The Ukraine standoff should accelerate India’s push for hydrogen
As the standoff over Ukraine drags on, Russia has entered into an agreement with China to feed the latter’s energy hunger with 10 billion cubic metres of natural gas, piped in from the east. It serves to underline the importance of securing large volumes of fuel for a country like India. We could seek to contract supplies from other countries. Or we could seek to use our own endowments of natural resources to secure the energy we need.
The 10 billion cubic metres of additional gas that China will buy from Russia is, of course, only a fraction of the gas that flows from Russia to Europe (in 2020, Gazprom supplied Europe with 180 billion cubic metres of gas, and that figure is higher in a non-pandemic normal year). Russia supplies gas to Europe through an old pipeline that runs through Ukraine, through Nord Stream, an underwater pipeline that runs from Vyborg, not far from St Petersburg, southwest through the Baltic Sea, to the German coast near the border with Poland, and through Nord Stream 2, two additional pipelines that have been completed but await German regulatory approval to be commissioned.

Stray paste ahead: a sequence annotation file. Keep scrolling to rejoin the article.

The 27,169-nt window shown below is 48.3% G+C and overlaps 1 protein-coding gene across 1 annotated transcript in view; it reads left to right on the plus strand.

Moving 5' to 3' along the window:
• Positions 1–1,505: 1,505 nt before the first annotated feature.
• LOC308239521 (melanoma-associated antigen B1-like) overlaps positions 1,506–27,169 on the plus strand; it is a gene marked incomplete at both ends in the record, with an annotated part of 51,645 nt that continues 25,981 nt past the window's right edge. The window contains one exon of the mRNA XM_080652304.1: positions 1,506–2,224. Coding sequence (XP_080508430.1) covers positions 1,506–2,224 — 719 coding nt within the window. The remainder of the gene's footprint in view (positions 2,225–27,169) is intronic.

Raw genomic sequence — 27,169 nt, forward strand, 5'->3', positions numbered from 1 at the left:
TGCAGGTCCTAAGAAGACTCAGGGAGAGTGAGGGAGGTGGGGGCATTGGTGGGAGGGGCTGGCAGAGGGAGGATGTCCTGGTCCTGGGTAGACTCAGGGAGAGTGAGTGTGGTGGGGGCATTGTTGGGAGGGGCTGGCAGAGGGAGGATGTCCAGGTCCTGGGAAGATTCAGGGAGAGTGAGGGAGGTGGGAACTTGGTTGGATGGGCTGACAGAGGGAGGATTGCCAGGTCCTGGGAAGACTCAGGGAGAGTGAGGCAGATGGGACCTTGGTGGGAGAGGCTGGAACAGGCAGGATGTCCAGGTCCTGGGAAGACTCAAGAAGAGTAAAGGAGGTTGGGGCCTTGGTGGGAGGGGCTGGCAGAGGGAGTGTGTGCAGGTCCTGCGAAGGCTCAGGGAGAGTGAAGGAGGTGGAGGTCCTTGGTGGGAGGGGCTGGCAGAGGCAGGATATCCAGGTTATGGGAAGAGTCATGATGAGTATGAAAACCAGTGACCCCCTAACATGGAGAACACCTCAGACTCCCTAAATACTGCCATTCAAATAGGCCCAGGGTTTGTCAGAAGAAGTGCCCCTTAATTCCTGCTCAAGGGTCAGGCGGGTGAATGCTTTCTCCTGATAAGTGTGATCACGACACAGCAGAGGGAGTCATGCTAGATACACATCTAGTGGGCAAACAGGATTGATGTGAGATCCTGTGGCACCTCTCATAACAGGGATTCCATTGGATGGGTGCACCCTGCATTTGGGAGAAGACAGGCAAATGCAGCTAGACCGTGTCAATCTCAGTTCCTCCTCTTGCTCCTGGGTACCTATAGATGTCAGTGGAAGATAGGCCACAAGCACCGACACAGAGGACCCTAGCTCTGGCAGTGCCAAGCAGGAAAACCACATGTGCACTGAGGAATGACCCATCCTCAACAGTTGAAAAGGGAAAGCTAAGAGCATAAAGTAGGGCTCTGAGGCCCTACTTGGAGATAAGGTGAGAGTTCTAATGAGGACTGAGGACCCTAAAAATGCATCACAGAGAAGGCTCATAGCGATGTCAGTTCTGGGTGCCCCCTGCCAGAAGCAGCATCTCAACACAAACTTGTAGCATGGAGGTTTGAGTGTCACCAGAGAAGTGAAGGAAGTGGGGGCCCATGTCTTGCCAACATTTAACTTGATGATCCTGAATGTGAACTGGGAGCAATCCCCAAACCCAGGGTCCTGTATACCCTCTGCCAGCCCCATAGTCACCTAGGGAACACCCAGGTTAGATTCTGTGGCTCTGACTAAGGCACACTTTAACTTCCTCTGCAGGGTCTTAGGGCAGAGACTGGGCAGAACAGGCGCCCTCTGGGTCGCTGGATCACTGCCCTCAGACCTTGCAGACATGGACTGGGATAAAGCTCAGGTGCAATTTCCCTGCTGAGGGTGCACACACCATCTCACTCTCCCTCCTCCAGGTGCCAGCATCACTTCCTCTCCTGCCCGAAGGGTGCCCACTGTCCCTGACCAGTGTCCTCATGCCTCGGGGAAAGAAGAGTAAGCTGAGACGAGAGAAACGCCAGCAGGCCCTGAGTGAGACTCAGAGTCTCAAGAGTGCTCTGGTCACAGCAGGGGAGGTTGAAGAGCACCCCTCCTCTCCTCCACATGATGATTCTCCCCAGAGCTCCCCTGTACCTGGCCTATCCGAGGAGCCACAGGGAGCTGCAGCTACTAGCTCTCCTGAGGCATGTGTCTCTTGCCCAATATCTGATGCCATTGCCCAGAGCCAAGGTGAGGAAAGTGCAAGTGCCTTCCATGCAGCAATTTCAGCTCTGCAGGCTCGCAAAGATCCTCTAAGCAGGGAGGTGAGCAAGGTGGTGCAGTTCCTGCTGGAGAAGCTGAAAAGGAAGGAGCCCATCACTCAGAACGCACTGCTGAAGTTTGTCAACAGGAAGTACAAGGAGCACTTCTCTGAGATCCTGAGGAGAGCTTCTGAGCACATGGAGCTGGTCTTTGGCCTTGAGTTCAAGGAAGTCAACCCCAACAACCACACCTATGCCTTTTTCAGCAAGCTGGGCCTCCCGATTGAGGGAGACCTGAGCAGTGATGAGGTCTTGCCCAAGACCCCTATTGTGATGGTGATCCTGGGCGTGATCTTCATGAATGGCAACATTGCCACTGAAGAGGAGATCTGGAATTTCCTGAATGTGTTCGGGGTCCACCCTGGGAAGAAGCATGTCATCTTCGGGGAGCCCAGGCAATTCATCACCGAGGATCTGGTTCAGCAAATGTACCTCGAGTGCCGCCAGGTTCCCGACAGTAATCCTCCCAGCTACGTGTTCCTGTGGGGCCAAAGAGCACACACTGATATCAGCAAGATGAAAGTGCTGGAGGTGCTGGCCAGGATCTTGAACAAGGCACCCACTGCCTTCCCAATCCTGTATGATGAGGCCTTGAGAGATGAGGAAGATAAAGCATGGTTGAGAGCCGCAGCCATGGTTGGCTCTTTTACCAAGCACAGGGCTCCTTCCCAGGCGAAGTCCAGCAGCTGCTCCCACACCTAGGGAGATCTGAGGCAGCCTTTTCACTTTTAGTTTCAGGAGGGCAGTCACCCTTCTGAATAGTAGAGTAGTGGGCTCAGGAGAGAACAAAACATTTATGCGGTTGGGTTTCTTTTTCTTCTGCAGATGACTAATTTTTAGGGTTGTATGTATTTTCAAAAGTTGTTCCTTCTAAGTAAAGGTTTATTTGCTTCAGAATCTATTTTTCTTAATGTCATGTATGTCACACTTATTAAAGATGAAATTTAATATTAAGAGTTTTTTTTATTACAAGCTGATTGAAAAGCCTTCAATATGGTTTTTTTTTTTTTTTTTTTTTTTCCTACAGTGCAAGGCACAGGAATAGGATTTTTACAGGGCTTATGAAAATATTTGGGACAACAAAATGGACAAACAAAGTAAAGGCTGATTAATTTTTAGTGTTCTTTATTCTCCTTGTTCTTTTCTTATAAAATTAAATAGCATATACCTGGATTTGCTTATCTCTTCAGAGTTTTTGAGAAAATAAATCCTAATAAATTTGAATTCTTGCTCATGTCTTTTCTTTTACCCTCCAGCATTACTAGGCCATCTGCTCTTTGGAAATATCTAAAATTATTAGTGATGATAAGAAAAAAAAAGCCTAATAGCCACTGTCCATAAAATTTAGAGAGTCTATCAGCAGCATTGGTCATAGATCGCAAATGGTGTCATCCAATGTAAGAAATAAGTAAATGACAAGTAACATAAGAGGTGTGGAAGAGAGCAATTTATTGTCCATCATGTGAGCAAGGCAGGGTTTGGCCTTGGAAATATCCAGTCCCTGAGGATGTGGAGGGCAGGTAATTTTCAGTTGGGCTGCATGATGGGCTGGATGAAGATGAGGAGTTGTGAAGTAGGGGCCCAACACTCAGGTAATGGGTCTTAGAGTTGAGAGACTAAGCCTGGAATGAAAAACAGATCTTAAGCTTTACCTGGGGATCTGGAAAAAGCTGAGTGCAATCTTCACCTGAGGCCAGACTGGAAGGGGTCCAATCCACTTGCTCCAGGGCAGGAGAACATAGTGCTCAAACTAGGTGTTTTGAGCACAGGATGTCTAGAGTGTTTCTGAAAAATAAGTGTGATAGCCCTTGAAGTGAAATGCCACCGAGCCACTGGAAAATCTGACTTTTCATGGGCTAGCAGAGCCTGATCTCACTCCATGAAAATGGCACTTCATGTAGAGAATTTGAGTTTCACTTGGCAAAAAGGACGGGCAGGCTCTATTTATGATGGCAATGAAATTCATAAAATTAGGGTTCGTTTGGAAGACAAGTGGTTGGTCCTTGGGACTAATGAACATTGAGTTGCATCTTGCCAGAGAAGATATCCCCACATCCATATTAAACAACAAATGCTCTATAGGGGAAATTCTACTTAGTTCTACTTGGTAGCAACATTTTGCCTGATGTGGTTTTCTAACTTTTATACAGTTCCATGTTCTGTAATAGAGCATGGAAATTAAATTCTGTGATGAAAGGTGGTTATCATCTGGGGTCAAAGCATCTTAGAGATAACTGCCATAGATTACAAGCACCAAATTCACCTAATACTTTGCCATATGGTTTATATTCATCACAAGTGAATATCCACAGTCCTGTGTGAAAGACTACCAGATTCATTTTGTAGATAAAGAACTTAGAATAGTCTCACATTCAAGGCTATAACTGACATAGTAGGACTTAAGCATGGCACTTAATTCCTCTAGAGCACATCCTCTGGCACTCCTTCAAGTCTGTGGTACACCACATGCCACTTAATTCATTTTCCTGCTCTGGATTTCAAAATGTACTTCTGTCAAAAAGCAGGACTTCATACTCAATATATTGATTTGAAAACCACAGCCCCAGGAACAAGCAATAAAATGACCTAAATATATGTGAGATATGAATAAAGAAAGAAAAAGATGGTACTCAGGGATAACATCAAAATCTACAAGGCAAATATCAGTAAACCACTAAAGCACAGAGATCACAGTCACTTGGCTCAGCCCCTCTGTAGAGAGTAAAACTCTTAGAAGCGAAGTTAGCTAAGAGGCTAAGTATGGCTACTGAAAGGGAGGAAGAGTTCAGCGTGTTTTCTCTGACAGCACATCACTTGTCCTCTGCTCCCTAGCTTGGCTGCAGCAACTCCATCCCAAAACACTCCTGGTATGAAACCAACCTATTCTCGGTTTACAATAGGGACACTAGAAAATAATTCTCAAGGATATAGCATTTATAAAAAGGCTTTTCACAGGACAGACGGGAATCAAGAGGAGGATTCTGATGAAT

Russia wants to signal that it can find alternate markets for its gas, if Europe wants to turn its back on Russian gas, toeing the American line on crippling sanctions against Russia, including shutting Russia out of the Swift system of financial messaging. But it is only signalling, for the time being. It points to the need for a country like India to prepare for geopolitical threats to energy security.
The challenge for India is to create natural gas from coal, strip hydrogen from the carbon atom to which it binds to produce methane and heavier gases such as ethane and propane, that together constitute natural gas. And this must be done without producing carbon dioxide, which would add to climate challenge. Carbon is a valuable material, whether as carbon fibre or graphene.
The point is to create a process that would make use of India’s most abundant source of energy, coal, to produce a totally green fuel in an economic fashion.
Linde of Germany is experimenting with membrane technology to harvest hydrogen from methane. There are multiple such efforts going on in different parts of the world. India must join this race of discovery, and lead it, using its abundant talent in science and technology. The government could ask its own specialised labs to undertake the research. Let an American DARPA-like agency invite proposals to fund research in this area. (Defence Advanced Research Projects Agency identifies technological possibilities and challenges, invites proposals for solutions and funds the promising ones. Many technologies that enrich human life today came out of DARPA’s efforts, including Moderna’s messenger RNA vaccines.)
Let the government offer a prize, a sizeable amount, say, ₹750 crore, to any research institution, startup, university department or private company that comes up with a proposal, viable enough to be funded further, for a technological solution.